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Divorce in the Jewish Community

Australians who marry are subject to the provisions of the Marriage Act 1961 (Cth).  When they want a divorce, they are subject to the provisions of the Family Law Act 1975.

In the matters of marriage and divorce, observant Jewish Australians must take into account two different legal systems: not only the Australian legal system but also Jewish law – “Halakhah”.  

Leading Family Law QC, Andrew Strum, writes that “marriage, in Jewish law, is a contract which is created and terminated by mutually consenting parties”.

Jewish marriage is recognised, if indirectly, by Australian law; if the marriage has been solemnised by an authorised marriage celebrant, it will accord with s 45 (1) of the Marriage Act.

It is a different story regarding divorce for Jewish people. According to Jewish law, a civil divorce document cannot dissolve the marriage.  Divorced under Australian law, Jewish couples may still be married under Jewish law. 

A Jewish Bill of Divorce is called a “gett”. It is the role of the husband to grant a “gett” and the role of the wife to receive this “gett”.  Both must be acting of their own free will, otherwise the gett will be invalid. The rabbinical tribunal, the Beth Din, has a supervisory role in terminating a Jewish marriage; it ensures that the laws which relate to this procedure are complied with.  But it does not dissolve the marriage. That is done by the couple themselves. Unlike Australian law, parenting and property issues are not considered.

The gett process can be subverted by a lack of cooperation.  A partner in a Jewish marriage can use manipulative behaviour to prevent the marriage from ending.  Some husbands use the process to torment their former wives or to extract financial concessions.  These women can find themselves trapped, unable to re-marry.  Any children born subsequently will be viewed as the result of an adulterous union.

A wife can apply to the Beth Din requesting an order to direct the husband to give the gett; conversely, a husband can do likewise.  The Beth Din must then decide whether it would be just to compel the unwilling spouse to comply, given that if the providing spouse is under duress, the gett will be invalid. The Beth Din can request the recalcitrant partner to attend the rabbinical court.  Persistent failure to do so can result in a contempt order, but this is unenforceable. One Jewish wife, married in 1943 and separated in 1952, still sought a gett in 2016!

Recourse through Australian Courts is unsatisfactory: it appears that Australian judges are uncomfortable when asked to interfere in a religious matter.  In the matter of Reicher & Reicher [2008] FamCA 108, Young J ordered the husband to appear before the Beth Din to give the wife the gett, “if and when the same has been ordered, directed or recommended by the said Religious Court” but he went on to write that “I do not consider that I have the power to make the order as sought by the wife.  To do so would be to interfere in religious matters that do not involve behaviour that is in breach of the general civil or criminal law”.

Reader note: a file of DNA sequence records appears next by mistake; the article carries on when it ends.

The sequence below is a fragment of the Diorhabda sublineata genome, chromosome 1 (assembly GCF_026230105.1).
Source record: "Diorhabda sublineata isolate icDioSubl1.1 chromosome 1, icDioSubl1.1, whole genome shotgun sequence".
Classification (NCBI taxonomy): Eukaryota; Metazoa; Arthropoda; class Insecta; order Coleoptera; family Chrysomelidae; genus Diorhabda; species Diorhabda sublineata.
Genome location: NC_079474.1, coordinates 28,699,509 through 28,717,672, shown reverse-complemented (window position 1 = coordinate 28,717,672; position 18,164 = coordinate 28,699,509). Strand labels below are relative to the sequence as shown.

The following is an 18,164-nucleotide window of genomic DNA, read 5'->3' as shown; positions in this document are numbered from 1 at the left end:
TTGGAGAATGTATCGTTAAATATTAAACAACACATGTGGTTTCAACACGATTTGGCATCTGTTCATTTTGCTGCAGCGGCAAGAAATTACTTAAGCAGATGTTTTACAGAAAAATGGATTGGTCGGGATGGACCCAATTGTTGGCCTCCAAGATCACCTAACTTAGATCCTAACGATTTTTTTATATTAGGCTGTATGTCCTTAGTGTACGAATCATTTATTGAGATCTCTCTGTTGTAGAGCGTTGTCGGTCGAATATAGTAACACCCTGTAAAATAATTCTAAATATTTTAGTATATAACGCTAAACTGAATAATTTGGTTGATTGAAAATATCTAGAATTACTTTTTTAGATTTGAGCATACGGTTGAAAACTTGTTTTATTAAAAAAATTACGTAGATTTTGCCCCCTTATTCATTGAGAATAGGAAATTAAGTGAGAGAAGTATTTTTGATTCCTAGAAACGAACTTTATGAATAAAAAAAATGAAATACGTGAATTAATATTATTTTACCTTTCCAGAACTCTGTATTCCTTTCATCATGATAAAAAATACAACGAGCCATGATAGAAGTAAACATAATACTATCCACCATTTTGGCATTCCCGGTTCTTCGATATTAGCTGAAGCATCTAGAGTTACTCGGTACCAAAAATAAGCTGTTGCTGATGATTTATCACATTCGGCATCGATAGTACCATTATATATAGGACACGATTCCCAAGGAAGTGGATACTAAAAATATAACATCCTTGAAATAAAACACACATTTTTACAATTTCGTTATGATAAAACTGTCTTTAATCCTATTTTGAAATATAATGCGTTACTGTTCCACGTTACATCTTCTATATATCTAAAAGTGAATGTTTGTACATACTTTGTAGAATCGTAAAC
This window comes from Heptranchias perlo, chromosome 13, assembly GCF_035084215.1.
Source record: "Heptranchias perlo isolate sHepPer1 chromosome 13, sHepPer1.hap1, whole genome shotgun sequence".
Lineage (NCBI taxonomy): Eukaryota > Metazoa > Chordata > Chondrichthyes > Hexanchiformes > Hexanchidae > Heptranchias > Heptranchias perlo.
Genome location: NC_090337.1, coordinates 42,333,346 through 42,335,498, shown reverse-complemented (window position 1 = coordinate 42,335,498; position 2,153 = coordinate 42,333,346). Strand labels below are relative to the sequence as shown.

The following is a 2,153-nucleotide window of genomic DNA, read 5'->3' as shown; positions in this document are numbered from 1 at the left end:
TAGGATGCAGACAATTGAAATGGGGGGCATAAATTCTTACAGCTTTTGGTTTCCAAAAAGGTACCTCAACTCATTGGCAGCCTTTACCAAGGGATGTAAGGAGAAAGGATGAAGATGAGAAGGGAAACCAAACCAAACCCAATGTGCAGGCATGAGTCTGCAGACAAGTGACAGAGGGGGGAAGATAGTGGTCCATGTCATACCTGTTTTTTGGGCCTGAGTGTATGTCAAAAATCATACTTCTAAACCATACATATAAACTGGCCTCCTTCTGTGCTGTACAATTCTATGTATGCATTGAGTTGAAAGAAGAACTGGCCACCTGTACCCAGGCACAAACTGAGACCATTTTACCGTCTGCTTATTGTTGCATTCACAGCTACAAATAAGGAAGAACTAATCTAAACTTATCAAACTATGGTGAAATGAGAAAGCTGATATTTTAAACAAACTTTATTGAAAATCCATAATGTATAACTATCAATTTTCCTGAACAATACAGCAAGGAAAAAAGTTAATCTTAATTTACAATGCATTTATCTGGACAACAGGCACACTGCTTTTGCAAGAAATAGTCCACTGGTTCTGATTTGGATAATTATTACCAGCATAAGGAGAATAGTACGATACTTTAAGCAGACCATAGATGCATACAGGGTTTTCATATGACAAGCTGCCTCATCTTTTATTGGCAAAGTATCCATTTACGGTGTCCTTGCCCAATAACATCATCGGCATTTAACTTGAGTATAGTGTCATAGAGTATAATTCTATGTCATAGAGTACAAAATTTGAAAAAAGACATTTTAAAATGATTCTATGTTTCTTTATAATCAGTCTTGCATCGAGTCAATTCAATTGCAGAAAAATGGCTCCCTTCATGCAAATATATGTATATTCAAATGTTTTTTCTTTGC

Justice Berman expressed similar views in Ferro & Kopel [2016] FamCA 409, stating that the Court “must consider two factors in determining whether an order should be made.  Whatever the Court does, it must be consonant with the requirements of Jewish law or otherwise a gett may be void for unlawful duress and the Court’s actions therefore futile.  Secondly, from a public policy perspective, if not a constitutional one, civil courts should not be seen to become involved in religious matters”.

Talya Faigenbaum, principal lawyer at Faigenbaum Family Lawyers in Melbourne, is possibly the only Australian lawyer to offer pro bono legal assistance to Jewish women experiencing gett refusal.  In the Victorian Magistrates’ Court in 2015, Ms Faigenbaum successfully argued that gett refusal constituted a form of abuse under Victoria’s Family Violence Protection Act. The wife was granted an extension of an IVO, which was still resisted, so the matter ended up in the County Court on appeal and a settlement was reached, which involved the husband finally granting the gett.

Unchain My Heart, a Jewish women’s organisation, was formed in 2015 when 6 Jewish women’s groups joined forces in Melbourne to “acknowledge this scourge on the Jewish people”. One suggestion was that the Beth Din takes more responsibility; another strategy is using pre-nuptial agreements which commit the couple to granting a gett should the marriage fail.

In May 2018, Unchain My Heart, together with the National Council of Jewish Women, lodged a submission on gett refusal with the Australian Law Reform Commission, making a number of recommendations which, if adopted, will “make it easier for Jewish women to obtain a gett and move on with their lives within their religion”.

 

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